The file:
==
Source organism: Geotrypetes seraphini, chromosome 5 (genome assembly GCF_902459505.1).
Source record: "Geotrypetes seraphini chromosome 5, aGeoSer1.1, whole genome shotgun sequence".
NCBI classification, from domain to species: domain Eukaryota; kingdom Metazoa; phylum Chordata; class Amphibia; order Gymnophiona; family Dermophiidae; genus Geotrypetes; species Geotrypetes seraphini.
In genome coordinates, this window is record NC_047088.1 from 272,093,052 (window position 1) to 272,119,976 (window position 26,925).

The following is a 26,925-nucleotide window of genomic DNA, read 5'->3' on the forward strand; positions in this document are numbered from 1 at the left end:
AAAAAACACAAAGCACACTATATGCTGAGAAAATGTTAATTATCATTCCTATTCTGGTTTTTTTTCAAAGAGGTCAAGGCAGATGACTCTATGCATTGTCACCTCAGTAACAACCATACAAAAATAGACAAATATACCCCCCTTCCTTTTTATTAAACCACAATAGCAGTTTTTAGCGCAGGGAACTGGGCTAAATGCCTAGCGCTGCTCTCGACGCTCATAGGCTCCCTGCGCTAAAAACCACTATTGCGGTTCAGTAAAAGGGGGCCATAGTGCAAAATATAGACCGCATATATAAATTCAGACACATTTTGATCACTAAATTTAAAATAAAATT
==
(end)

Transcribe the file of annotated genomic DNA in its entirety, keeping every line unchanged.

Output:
Source organism: Geotrypetes seraphini, chromosome 5 (genome assembly GCF_902459505.1).
Source record: "Geotrypetes seraphini chromosome 5, aGeoSer1.1, whole genome shotgun sequence".
NCBI classification, from domain to species: domain Eukaryota; kingdom Metazoa; phylum Chordata; class Amphibia; order Gymnophiona; family Dermophiidae; genus Geotrypetes; species Geotrypetes seraphini.
In genome coordinates, this window is record NC_047088.1 from 272,093,052 (window position 1) to 272,119,976 (window position 26,925).

The following is a 26,925-nucleotide window of genomic DNA, read 5'->3' on the forward strand; positions in this document are numbered from 1 at the left end:
AAAAAACACAAAGCACACTATATGCTGAGAAAATGTTAATTATCATTCCTATTCTGGTTTTTTTTCAAAGAGGTCAAGGCAGATGACTCTATGCATTGTCACCTCAGTAACAACCATACAAAAATAGACAAATATACCCCCCTTCCTTTTTATTAAACCACAATAGCAGTTTTTAGCGCAGGGAACTGGGCTAAATGCCTAGCGCTGCTCTCGACGCTCATAGGCTCCCTGCGCTAAAAACCACTATTGCGGTTCAGTAAAAGGGGGCCATAGTGCAAAATATAGACCGCATATATAAATTCAGACACATTTTGATCACTAAATTTAAAATAAAATT